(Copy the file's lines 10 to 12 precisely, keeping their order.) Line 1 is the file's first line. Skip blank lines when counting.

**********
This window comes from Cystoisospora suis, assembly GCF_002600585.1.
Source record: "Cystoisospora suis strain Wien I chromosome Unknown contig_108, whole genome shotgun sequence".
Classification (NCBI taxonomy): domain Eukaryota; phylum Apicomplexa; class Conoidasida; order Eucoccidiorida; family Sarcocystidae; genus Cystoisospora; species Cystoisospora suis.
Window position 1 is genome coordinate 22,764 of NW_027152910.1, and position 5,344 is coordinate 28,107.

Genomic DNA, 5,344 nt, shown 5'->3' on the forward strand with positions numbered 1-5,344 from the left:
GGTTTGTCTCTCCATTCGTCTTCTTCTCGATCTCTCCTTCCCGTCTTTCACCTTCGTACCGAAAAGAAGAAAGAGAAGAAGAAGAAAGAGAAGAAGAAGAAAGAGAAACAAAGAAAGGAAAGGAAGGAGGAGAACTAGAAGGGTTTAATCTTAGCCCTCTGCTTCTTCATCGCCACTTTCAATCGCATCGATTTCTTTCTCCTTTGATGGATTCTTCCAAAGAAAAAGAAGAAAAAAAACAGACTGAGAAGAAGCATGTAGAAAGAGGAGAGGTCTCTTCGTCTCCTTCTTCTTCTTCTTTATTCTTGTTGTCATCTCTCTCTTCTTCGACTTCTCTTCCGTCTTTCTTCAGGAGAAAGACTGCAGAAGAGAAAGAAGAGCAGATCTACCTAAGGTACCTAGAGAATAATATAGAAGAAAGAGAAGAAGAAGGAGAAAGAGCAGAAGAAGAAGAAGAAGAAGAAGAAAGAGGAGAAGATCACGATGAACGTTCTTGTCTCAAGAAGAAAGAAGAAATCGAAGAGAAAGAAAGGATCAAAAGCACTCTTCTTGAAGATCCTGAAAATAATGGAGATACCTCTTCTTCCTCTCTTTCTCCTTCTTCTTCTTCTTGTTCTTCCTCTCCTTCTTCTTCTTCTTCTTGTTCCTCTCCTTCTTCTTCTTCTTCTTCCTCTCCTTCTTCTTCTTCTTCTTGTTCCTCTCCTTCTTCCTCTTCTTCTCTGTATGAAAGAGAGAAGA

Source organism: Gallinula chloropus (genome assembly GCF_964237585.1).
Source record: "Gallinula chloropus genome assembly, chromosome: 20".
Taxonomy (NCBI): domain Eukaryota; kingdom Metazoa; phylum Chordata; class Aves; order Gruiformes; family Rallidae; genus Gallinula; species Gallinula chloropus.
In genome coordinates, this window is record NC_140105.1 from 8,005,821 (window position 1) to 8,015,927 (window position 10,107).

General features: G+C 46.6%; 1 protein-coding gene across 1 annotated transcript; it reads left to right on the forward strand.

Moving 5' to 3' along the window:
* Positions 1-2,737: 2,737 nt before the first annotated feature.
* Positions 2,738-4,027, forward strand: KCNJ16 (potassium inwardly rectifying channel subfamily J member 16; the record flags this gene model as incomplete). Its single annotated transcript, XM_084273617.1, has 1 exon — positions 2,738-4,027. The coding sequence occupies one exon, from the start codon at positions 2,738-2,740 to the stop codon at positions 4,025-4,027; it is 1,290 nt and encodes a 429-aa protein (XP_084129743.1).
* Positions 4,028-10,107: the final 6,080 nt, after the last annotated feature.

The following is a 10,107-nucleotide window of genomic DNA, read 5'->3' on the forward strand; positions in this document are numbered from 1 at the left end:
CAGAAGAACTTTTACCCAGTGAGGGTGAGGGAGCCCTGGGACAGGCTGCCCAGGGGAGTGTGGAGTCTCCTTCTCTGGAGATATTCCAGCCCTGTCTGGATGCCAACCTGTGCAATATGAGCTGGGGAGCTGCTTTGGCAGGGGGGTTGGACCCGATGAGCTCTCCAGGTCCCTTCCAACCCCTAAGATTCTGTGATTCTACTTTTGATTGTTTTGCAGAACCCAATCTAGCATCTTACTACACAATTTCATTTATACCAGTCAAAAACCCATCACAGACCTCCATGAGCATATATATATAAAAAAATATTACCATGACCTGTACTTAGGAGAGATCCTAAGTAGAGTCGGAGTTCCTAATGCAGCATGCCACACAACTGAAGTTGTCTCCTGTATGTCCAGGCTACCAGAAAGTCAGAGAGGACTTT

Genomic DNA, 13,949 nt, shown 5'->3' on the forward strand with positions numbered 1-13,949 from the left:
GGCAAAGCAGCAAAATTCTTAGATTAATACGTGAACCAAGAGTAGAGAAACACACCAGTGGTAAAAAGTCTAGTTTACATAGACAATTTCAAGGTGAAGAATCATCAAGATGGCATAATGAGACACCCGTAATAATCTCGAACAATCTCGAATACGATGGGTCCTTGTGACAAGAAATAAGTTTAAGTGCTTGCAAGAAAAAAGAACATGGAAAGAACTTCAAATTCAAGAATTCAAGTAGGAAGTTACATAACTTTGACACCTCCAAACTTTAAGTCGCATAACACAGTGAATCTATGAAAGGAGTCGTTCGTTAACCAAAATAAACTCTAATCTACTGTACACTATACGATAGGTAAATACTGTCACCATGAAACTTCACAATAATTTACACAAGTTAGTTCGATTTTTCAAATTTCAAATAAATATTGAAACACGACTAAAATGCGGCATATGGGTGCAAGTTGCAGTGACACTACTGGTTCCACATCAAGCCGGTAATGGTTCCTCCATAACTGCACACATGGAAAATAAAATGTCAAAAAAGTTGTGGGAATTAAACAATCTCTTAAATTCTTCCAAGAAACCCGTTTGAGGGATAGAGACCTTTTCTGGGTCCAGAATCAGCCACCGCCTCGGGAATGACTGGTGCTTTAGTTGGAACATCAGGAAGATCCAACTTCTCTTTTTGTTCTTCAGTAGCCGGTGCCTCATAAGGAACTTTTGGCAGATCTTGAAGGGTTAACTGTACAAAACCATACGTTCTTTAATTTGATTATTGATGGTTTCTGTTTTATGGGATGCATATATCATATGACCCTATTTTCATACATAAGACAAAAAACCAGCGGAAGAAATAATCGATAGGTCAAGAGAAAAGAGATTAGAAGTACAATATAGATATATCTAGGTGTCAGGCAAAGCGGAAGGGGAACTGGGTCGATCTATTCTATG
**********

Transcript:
In genome coordinates, this window is record NC_140105.1 from 8,005,821 (window position 1) to 8,015,927 (window position 10,107).

General features: G+C 46.6%; 1 protein-coding gene across 1 annotated transcript; it reads left to right on the forward strand.

Moving 5' to 3' along the window: